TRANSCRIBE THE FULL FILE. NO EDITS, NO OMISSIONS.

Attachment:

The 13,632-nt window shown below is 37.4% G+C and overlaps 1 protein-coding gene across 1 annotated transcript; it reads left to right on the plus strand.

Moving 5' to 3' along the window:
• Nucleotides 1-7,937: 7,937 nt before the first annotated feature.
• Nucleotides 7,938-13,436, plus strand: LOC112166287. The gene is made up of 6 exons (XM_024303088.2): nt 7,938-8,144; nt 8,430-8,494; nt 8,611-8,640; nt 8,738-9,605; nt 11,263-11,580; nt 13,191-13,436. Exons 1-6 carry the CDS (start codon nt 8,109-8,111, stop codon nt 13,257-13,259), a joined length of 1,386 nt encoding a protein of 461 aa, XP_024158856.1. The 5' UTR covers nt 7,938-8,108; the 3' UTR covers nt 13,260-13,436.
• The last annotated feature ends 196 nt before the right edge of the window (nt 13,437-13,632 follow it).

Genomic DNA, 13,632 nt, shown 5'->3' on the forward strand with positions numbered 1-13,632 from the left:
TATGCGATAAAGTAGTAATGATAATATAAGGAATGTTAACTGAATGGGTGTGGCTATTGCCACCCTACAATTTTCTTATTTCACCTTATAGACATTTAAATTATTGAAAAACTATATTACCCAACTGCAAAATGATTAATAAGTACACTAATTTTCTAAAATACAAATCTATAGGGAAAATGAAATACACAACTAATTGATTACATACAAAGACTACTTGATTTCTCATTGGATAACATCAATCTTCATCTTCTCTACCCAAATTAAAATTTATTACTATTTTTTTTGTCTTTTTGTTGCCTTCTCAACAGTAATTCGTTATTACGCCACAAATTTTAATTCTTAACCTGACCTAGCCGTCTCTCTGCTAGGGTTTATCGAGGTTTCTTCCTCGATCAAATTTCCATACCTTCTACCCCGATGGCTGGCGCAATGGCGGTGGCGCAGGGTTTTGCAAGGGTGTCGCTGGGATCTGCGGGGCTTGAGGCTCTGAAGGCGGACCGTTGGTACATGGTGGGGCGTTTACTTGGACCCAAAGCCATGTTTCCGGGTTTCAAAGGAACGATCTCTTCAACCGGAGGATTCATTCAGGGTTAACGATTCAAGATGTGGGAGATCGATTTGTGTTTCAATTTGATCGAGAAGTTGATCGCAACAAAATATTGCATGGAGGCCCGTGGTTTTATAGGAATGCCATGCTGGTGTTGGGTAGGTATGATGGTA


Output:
The 13,632-nt window shown below is 37.4% G+C and overlaps 1 protein-coding gene across 1 annotated transcript; it reads left to right on the plus strand.

Moving 5' to 3' along the window:
• Nucleotides 1-7,937: 7,937 nt before the first annotated feature.
• Nucleotides 7,938-13,436, plus strand: LOC112166287. The gene is made up of 6 exons (XM_024303088.2): nt 7,938-8,144; nt 8,430-8,494; nt 8,611-8,640; nt 8,738-9,605; nt 11,263-11,580; nt 13,191-13,436. Exons 1-6 carry the CDS (start codon nt 8,109-8,111, stop codon nt 13,257-13,259), a joined length of 1,386 nt encoding a protein of 461 aa, XP_024158856.1. The 5' UTR covers nt 7,938-8,108; the 3' UTR covers nt 13,260-13,436.
• The last annotated feature ends 196 nt before the right edge of the window (nt 13,437-13,632 follow it).

Genomic DNA, 13,632 nt, shown 5'->3' on the forward strand with positions numbered 1-13,632 from the left:
TATGCGATAAAGTAGTAATGATAATATAAGGAATGTTAACTGAATGGGTGTGGCTATTGCCACCCTACAATTTTCTTATTTCACCTTATAGACATTTAAATTATTGAAAAACTATATTACCCAACTGCAAAATGATTAATAAGTACACTAATTTTCTAAAATACAAATCTATAGGGAAAATGAAATACACAACTAATTGATTACATACAAAGACTACTTGATTTCTCATTGGATAACATCAATCTTCATCTTCTCTACCCAAATTAAAATTTATTACTATTTTTTTTGTCTTTTTGTTGCCTTCTCAACAGTAATTCGTTATTACGCCACAAATTTTAATTCTTAACCTGACCTAGCCGTCTCTCTGCTAGGGTTTATCGAGGTTTCTTCCTCGATCAAATTTCCATACCTTCTACCCCGATGGCTGGCGCAATGGCGGTGGCGCAGGGTTTTGCAAGGGTGTCGCTGGGATCTGCGGGGCTTGAGGCTCTGAAGGCGGACCGTTGGTACATGGTGGGGCGTTTACTTGGACCCAAAGCCATGTTTCCGGGTTTCAAAGGAACGATCTCTTCAACCGGAGGATTCATTCAGGGTTAACGATTCAAGATGTGGGAGATCGATTTGTGTTTCAATTTGATCGAGAAGTTGATCGCAACAAAATATTGCATGGAGGCCCGTGGTTTTATAGGAATGCCATGCTGGTGTTGGGTAGGTATGATGGTA